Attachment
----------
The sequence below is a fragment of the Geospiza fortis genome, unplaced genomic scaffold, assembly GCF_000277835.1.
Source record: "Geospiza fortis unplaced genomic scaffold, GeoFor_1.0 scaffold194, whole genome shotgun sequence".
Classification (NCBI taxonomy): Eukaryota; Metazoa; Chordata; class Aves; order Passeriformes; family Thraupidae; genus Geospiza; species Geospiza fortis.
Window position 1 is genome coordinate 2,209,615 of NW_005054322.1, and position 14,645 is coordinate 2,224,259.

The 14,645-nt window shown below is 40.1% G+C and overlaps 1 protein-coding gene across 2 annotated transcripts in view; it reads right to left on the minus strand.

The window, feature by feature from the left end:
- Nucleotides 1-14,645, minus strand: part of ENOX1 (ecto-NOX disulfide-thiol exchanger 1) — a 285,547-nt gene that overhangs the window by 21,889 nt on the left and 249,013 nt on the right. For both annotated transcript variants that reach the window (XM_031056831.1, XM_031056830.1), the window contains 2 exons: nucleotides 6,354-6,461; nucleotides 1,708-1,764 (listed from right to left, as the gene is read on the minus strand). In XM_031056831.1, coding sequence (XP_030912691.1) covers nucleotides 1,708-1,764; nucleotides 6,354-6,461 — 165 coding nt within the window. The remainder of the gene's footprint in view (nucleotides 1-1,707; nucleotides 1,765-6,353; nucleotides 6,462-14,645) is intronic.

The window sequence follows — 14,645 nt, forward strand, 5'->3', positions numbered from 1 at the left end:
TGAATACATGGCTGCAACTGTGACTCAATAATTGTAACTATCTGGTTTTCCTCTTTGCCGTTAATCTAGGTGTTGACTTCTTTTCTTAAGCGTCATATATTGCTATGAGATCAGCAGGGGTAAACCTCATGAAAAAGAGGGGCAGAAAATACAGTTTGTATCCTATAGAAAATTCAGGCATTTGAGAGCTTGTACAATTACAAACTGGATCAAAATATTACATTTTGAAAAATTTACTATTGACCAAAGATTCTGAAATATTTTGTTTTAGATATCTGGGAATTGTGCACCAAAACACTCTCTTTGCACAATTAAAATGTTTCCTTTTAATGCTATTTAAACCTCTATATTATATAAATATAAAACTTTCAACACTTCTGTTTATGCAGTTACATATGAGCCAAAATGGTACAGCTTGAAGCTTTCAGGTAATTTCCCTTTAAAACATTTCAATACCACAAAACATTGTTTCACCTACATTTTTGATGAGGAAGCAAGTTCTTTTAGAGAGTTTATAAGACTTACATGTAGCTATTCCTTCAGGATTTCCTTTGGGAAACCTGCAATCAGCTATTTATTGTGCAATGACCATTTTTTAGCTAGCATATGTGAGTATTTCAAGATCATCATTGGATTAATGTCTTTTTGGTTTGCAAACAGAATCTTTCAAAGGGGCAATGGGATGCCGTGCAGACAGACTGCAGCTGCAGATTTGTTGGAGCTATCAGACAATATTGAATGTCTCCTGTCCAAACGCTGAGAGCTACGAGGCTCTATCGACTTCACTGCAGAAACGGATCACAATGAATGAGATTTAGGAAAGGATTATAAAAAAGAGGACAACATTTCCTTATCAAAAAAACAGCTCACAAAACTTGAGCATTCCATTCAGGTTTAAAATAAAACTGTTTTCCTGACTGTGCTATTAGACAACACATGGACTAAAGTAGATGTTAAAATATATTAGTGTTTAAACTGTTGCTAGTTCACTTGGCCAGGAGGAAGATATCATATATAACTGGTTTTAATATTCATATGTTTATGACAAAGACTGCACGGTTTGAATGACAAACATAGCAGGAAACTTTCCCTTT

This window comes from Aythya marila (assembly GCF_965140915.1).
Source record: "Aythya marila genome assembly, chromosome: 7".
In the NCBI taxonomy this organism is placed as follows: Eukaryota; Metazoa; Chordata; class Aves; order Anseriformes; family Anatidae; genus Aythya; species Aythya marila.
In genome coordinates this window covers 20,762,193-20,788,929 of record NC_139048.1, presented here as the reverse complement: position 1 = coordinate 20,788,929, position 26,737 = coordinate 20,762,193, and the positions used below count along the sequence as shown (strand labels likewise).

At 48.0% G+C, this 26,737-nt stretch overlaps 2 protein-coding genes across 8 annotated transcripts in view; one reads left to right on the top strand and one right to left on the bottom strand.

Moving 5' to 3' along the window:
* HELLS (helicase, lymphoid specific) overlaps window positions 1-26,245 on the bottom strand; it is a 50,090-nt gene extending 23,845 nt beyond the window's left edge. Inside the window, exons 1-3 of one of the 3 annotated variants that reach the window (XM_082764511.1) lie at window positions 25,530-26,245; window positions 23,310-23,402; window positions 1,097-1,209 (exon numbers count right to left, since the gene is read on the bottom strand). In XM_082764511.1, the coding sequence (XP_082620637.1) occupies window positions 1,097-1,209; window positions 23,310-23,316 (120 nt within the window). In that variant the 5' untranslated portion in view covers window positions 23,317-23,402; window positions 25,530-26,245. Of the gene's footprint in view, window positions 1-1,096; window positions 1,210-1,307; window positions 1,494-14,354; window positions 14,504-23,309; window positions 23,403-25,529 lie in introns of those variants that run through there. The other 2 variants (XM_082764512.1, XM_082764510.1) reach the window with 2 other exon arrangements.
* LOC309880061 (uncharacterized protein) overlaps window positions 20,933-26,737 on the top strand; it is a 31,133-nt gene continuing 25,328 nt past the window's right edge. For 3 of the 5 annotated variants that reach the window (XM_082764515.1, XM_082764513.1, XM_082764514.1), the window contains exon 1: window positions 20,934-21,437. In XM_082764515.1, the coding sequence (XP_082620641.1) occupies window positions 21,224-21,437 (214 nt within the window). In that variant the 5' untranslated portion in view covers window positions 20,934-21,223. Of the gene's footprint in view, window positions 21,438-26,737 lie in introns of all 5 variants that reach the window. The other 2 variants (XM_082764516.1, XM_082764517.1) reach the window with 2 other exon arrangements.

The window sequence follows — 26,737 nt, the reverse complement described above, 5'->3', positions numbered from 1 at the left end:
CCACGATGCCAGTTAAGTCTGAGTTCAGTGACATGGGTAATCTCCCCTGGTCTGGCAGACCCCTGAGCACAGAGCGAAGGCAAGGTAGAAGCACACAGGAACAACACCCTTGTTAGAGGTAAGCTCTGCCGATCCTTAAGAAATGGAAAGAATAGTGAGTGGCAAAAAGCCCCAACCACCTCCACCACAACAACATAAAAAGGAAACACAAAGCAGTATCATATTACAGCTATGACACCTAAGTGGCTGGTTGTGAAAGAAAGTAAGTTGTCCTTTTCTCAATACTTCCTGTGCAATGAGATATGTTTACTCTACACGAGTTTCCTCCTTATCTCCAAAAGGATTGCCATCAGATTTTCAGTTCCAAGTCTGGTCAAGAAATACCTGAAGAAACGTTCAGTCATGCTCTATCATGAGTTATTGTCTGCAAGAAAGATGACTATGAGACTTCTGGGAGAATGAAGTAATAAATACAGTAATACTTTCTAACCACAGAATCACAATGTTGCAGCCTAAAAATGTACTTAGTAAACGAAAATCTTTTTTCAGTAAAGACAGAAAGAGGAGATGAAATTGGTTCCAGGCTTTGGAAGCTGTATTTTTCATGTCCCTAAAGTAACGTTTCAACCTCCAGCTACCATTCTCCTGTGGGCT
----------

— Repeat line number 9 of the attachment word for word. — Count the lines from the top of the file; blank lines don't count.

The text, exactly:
TGAATACATGGCTGCAACTGTGACTCAATAATTGTAACTATCTGGTTTTCCTCTTTGCCGTTAATCTAGGTGTTGACTTCTTTTCTTAAGCGTCATATATTGCTATGAGATCAGCAGGGGTAAACCTCATGAAAAAGAGGGGCAGAAAATACAGTTTGTATCCTATAGAAAATTCAGGCATTTGAGAGCTTGTACAATTACAAACTGGATCAAAATATTACATTTTGAAAAATTTACTATTGACCAAAGATTCTGAAATATTTTGTTTTAGATATCTGGGAATTGTGCACCAAAACACTCTCTTTGCACAATTAAAATGTTTCCTTTTAATGCTATTTAAACCTCTATATTATATAAATATAAAACTTTCAACACTTCTGTTTATGCAGTTACATATGAGCCAAAATGGTACAGCTTGAAGCTTTCAGGTAATTTCCCTTTAAAACATTTCAATACCACAAAACATTGTTTCACCTACATTTTTGATGAGGAAGCAAGTTCTTTTAGAGAGTTTATAAGACTTACATGTAGCTATTCCTTCAGGATTTCCTTTGGGAAACCTGCAATCAGCTATTTATTGTGCAATGACCATTTTTTAGCTAGCATATGTGAGTATTTCAAGATCATCATTGGATTAATGTCTTTTTGGTTTGCAAACAGAATCTTTCAAAGGGGCAATGGGATGCCGTGCAGACAGACTGCAGCTGCAGATTTGTTGGAGCTATCAGACAATATTGAATGTCTCCTGTCCAAACGCTGAGAGCTACGAGGCTCTATCGACTTCACTGCAGAAACGGATCACAATGAATGAGATTTAGGAAAGGATTATAAAAAAGAGGACAACATTTCCTTATCAAAAAAACAGCTCACAAAACTTGAGCATTCCATTCAGGTTTAAAATAAAACTGTTTTCCTGACTGTGCTATTAGACAACACATGGACTAAAGTAGATGTTAAAATATATTAGTGTTTAAACTGTTGCTAGTTCACTTGGCCAGGAGGAAGATATCATATATAACTGGTTTTAATATTCATATGTTTATGACAAAGACTGCACGGTTTGAATGACAAACATAGCAGGAAACTTTCCCTTT